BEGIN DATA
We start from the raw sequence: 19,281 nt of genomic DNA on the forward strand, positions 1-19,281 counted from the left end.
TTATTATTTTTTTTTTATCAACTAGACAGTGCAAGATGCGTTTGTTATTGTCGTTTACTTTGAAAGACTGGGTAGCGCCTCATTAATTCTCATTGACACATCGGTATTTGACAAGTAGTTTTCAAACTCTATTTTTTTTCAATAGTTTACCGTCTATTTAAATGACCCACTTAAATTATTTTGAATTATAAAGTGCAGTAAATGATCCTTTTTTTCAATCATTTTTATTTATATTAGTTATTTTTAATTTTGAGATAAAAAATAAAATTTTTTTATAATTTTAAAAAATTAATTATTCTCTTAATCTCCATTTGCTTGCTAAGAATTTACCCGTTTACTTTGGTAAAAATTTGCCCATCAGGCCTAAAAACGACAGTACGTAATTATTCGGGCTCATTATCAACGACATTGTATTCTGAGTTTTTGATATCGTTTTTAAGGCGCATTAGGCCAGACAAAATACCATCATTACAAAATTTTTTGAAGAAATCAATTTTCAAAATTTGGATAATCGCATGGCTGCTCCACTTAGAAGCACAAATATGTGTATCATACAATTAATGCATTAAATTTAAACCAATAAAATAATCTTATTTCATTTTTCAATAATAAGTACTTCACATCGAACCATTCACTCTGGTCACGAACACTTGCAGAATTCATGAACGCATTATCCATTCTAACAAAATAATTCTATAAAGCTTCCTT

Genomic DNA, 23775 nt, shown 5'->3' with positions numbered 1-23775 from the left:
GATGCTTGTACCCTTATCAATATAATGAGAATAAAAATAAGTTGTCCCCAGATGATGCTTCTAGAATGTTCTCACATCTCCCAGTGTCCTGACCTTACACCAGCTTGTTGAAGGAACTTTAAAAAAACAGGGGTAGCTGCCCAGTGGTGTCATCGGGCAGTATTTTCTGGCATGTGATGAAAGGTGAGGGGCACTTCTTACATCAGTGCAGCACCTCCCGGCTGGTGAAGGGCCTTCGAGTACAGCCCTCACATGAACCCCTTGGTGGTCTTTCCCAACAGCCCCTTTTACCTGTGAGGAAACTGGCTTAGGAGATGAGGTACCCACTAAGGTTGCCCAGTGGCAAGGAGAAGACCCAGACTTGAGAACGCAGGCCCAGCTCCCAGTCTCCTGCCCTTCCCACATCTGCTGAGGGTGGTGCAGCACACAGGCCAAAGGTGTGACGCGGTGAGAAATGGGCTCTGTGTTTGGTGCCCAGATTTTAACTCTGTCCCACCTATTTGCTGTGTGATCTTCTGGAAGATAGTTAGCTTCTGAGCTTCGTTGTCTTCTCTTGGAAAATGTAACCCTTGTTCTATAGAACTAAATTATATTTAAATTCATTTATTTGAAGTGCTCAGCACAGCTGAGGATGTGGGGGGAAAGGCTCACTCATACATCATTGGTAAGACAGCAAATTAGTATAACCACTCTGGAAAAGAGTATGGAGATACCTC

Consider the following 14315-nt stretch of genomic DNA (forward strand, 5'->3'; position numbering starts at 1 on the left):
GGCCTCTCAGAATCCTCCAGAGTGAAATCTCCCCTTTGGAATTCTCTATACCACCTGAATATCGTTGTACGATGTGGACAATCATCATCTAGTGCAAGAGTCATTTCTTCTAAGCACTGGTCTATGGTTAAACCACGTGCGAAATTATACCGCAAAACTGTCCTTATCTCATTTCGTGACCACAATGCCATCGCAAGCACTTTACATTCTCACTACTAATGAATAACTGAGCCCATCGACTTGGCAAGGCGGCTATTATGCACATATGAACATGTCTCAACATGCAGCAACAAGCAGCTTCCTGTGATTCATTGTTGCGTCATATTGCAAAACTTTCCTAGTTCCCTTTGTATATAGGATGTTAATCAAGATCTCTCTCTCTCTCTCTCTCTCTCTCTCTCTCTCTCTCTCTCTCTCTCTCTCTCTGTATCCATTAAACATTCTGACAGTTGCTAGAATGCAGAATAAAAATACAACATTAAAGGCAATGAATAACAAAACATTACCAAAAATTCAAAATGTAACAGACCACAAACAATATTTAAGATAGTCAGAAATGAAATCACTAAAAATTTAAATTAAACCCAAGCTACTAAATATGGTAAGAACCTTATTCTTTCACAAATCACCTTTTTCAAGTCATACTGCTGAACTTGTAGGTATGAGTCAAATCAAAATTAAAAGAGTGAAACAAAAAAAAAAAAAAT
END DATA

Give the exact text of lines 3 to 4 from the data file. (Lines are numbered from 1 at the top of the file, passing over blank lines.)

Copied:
Genomic DNA, 23775 nt, shown 5'->3' with positions numbered 1-23775 from the left:
GATGCTTGTACCCTTATCAATATAATGAGAATAAAAATAAGTTGTCCCCAGATGATGCTTCTAGAATGTTCTCACATCTCCCAGTGTCCTGACCTTACACCAGCTTGTTGAAGGAACTTTAAAAAAACAGGGGTAGCTGCCCAGTGGTGTCATCGGGCAGTATTTTCTGGCATGTGATGAAAGGTGAGGGGCACTTCTTACATCAGTGCAGCACCTCCCGGCTGGTGAAGGGCCTTCGAGTACAGCCCTCACATGAACCCCTTGGTGGTCTTTCCCAACAGCCCCTTTTACCTGTGAGGAAACTGGCTTAGGAGATGAGGTACCCACTAAGGTTGCCCAGTGGCAAGGAGAAGACCCAGACTTGAGAACGCAGGCCCAGCTCCCAGTCTCCTGCCCTTCCCACATCTGCTGAGGGTGGTGCAGCACACAGGCCAAAGGTGTGACGCGGTGAGAAATGGGCTCTGTGTTTGGTGCCCAGATTTTAACTCTGTCCCACCTATTTGCTGTGTGATCTTCTGGAAGATAGTTAGCTTCTGAGCTTCGTTGTCTTCTCTTGGAAAATGTAACCCTTGTTCTATAGAACTAAATTATATTTAAATTCATTTATTTGAAGTGCTCAGCACAGCTGAGGATGTGGGGGGAAAGGCTCACTCATACATCATTGGTAAGACAGCAAATTAGTATAACCACTCTGGAAAAGAGTATGGAGATACCTC